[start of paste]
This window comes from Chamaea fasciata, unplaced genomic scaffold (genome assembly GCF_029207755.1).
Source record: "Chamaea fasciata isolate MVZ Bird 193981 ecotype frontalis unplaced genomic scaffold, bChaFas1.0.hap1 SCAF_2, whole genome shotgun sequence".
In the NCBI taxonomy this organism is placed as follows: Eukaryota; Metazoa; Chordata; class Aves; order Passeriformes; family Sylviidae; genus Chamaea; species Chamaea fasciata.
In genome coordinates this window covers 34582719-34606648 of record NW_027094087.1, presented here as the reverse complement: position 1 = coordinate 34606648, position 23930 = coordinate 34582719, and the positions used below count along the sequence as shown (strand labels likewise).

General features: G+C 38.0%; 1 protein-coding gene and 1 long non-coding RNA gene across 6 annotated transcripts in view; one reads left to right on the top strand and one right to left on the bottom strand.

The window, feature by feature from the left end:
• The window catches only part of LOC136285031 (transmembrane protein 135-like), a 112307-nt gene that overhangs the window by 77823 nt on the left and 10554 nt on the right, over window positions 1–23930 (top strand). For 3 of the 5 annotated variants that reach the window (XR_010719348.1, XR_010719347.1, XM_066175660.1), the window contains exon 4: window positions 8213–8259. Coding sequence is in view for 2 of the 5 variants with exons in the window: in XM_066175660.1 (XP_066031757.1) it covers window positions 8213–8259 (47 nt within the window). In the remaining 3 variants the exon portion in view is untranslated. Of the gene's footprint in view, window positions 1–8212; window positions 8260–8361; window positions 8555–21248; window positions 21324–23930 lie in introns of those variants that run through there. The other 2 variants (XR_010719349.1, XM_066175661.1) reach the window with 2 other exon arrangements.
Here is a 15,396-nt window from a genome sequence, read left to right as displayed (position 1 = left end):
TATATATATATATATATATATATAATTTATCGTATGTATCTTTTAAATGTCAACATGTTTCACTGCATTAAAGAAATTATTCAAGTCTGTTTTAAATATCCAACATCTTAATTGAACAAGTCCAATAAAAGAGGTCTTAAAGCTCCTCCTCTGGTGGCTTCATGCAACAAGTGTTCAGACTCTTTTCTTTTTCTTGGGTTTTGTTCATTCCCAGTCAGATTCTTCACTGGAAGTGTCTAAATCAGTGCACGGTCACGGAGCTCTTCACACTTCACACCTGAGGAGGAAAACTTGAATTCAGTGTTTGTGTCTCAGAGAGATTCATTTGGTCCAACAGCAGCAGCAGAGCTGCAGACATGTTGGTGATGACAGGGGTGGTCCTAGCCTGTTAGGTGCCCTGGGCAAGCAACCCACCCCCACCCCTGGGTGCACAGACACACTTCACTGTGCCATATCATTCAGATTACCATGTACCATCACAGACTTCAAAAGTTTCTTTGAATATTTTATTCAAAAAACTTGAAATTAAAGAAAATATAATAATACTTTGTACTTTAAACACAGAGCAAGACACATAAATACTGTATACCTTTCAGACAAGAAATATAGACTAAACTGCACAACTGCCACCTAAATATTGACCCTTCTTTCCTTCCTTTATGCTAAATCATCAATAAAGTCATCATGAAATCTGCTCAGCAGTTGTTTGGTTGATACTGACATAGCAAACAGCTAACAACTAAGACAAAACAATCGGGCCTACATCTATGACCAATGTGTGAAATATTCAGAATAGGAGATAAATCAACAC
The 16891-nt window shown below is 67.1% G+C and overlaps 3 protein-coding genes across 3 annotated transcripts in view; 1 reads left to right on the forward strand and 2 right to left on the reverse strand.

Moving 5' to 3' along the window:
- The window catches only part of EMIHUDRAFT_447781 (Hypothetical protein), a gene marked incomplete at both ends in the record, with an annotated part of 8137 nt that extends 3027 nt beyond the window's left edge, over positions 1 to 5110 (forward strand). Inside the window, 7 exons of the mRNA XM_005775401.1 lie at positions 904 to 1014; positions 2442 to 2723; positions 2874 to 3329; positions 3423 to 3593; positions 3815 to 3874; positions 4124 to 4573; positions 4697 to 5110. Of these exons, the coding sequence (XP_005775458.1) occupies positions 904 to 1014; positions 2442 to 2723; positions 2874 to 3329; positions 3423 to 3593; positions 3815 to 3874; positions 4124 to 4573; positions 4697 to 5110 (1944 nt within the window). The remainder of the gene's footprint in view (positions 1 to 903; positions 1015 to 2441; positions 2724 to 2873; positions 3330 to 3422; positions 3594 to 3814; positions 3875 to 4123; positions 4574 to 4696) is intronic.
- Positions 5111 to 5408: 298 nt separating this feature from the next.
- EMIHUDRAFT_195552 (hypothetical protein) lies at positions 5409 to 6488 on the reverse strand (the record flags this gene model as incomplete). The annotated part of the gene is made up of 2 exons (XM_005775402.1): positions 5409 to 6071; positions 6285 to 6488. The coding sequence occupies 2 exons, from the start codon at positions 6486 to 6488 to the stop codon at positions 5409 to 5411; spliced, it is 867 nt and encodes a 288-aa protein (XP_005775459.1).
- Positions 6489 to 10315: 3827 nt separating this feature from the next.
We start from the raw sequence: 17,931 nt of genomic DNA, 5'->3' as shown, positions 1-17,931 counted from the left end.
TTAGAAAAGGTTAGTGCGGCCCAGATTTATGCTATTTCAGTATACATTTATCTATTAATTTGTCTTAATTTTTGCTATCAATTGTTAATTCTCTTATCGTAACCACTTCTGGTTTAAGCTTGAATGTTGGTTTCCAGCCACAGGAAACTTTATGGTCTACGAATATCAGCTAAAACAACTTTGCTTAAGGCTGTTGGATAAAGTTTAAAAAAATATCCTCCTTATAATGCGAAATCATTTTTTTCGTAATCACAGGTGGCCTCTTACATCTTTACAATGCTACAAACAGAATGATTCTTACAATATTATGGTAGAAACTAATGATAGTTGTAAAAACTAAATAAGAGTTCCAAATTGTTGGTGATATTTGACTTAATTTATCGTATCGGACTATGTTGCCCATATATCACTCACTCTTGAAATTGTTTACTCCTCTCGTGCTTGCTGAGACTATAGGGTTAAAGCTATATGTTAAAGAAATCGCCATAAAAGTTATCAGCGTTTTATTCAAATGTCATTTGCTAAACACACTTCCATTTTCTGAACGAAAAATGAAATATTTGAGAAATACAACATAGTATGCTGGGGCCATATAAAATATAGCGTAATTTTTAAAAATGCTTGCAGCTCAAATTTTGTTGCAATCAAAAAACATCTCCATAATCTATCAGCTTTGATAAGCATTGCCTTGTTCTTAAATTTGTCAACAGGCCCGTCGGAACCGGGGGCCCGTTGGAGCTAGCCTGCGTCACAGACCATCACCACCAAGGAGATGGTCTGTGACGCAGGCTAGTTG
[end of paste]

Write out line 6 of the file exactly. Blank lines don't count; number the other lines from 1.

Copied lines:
The window, feature by feature from the left end: